EPM Music is a leading industry brand, with offices worldwide including in the UK, Germany, Netherlands and USA. Carrying a widespread genre palette allows them to be always on the cutting edge of electronic music, leading to being the home to top quality labels like James Ruskin’s Blueprint, Robert Hood’s M-Plant, Paul Mac’s Stimulus and Roberto’s Fossil Archive to name only a few.
This year sees them celebrate 15 years of existence and what better way than throwing some great parties. Already seeing Dave Clarke & Ben Sims presents… Ron Bacardi, Rebekah, Pfirter, Karenn, DVS1, Pangaea and Nicole Moudaber feature as guests, there are another 2 quality events in Berlin and London this weekend…
We caught up with the EPM Director to discuss their history, plans and true passion for music…
Q&A with Jonas Stone
by Jack! Who? for deathtechno.com
> Hi Jonas, thanks for taking the time to chat, can you give us a little introduction to yourself and the EPM brand?
Over the last nearly 20 years I have championed many artists from either writing in magazines such as JockeySlut (I was their longest serving freelancer), Melody Maker, Muzik, Update and so on to PR and promotions with many labels all over the world and the biggest buzz is always picking up on unknown artists and exposing them to the world. I have done this for countless artists, many of whom are now some of the biggest DJs and producers on the planet. As for what EPM now does, we are primarily a digital distribution company working with hundreds of labels. Primarily in the dance or electronic oeuvre. We are also a publishing company but my base and background is in PR and Promotions. I could give you a list that goes on forever but in terms of Techno we have pretty much worked with everyone. We now have a record label that we have been steadily building over the last 5 years. With that we want to work with a smaller group of artists over a longer period of time and expose new artists and talent to the world and take them to the next level.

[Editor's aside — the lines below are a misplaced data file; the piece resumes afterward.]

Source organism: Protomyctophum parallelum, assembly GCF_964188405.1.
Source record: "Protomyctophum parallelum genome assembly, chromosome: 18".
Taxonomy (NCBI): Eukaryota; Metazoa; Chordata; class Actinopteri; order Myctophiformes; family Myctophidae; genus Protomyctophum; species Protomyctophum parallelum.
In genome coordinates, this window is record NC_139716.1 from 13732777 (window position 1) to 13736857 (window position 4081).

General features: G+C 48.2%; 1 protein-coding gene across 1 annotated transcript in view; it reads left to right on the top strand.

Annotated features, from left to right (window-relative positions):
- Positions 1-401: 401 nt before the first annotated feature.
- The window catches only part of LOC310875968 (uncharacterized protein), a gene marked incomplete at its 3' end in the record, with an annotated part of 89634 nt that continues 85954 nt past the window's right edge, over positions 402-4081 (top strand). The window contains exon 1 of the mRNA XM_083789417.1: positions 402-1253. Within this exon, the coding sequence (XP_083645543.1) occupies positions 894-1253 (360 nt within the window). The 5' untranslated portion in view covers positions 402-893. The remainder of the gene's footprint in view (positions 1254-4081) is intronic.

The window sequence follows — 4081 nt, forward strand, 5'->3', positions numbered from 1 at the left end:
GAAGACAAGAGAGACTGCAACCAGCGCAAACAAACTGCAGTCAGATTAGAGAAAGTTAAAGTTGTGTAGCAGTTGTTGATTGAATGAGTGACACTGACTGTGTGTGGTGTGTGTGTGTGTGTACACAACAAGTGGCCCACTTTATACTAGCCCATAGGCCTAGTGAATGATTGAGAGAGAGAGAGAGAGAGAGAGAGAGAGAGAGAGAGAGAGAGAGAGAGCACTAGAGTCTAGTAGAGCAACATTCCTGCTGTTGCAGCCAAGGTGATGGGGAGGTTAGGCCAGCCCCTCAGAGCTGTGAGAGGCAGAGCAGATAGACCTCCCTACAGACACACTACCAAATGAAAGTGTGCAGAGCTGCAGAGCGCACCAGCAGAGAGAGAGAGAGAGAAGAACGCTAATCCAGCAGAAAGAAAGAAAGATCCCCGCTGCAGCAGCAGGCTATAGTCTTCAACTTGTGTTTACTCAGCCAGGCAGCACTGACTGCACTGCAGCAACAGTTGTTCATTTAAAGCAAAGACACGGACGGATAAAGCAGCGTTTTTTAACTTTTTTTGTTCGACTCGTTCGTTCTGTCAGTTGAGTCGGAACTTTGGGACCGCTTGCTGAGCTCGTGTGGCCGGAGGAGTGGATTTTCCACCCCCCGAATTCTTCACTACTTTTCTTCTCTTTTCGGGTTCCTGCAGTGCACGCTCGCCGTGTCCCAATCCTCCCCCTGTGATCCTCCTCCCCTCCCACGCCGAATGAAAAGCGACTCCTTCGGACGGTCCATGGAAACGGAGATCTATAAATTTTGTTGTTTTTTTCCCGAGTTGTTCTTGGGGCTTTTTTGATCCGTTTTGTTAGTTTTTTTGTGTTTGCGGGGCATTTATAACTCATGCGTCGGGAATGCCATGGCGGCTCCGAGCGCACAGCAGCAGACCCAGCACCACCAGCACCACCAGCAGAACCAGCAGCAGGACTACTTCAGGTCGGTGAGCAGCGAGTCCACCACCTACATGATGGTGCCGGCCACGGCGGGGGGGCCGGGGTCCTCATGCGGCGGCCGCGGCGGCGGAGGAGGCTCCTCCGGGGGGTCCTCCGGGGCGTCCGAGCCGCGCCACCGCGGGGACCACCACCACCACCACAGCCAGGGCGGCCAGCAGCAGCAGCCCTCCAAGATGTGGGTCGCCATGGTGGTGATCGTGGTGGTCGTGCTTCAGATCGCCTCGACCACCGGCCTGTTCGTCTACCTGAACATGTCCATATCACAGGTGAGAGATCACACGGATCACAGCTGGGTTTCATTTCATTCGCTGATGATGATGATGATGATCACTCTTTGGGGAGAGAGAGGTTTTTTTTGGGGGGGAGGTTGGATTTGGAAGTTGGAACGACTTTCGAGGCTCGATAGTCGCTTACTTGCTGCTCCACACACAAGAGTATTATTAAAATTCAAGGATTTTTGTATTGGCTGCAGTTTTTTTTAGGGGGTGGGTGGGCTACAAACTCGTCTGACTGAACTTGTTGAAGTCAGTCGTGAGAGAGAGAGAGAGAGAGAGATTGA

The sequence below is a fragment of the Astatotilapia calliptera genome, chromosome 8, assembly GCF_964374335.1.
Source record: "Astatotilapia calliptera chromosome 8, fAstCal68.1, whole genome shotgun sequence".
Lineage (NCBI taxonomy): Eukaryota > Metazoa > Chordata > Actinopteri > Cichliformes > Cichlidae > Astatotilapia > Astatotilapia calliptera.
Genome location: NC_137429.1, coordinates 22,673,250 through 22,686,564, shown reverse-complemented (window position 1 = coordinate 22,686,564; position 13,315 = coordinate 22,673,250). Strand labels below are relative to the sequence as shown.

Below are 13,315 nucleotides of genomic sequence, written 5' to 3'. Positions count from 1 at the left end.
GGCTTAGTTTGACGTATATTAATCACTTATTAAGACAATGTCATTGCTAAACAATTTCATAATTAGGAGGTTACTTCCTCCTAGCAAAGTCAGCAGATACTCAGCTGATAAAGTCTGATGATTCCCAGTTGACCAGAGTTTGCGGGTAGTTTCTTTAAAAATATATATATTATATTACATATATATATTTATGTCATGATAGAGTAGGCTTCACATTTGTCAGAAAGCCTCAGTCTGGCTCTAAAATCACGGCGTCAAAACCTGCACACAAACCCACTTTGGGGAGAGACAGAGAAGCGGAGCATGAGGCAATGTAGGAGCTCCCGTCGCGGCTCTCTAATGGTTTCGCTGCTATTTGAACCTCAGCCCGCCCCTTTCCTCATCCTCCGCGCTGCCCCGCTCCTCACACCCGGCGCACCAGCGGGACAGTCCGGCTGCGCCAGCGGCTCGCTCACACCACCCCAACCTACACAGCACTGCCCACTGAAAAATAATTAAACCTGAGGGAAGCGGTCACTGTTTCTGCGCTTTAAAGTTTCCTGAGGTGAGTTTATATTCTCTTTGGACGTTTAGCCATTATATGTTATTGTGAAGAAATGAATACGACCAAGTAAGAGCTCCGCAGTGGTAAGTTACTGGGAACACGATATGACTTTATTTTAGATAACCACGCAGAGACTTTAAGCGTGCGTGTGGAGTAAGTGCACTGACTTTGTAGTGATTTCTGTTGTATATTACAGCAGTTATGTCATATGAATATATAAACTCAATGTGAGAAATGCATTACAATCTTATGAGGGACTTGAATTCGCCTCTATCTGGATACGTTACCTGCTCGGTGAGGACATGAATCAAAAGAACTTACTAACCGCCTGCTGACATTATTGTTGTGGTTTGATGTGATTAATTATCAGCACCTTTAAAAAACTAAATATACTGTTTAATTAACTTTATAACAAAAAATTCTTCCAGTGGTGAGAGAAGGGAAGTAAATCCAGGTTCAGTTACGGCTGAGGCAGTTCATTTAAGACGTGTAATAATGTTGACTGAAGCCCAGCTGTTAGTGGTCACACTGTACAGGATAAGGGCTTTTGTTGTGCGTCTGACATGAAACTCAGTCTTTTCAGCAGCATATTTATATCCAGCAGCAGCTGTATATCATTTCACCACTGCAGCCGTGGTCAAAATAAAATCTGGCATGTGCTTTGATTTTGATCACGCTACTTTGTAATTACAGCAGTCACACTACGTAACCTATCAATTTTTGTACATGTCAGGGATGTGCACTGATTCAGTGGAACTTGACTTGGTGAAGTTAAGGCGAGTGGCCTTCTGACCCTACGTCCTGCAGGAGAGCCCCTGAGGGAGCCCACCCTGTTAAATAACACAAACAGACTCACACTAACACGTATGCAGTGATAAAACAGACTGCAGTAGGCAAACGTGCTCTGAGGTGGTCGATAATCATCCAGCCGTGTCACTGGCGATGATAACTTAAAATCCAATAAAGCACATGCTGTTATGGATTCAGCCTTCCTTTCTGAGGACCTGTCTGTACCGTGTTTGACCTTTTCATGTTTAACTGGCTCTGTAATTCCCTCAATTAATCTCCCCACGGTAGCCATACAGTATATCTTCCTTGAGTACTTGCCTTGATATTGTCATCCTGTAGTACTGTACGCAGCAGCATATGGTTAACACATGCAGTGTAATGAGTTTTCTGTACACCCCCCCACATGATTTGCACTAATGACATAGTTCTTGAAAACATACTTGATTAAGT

> Reaching a 15 year milestone is a rare thing. Has your passion for music and releasing music ever wavered? What keeps you going?
The passion is still there but it takes different turns. I don’t think you can ever replace that heady, over-whelming rush when you first discover something – whether it was in 88, 98 or 2008. Everyone has their year zero or road to Damascus moment and I think maintaining that passion is the hardest thing as everyone takes knocks and blows on the way. You just have to keep believing what you are doing is right. I can’t tell you for how many years Techno was a dirty word in the UK press and the way the music business has changed so dramatically in the last ten years has also swept a lot of great artists away who simply got fed up with it all. Luckily we have now built a really fantastic team at EPM but its been a hard slog. Everyone who works here is really passionate and dedicated to the music. It’s really infectious. I have been truly blown away by young whippersnappers coming in who really know their dance music history, still go crate digging every weekend and have the same thirst and are looking for the same thing as you. It kind of slaps you in the face and stops you turning into a grumpy old man who just talks about how things were better back in the day. The buzz is still there, it just manifests itself in different ways now.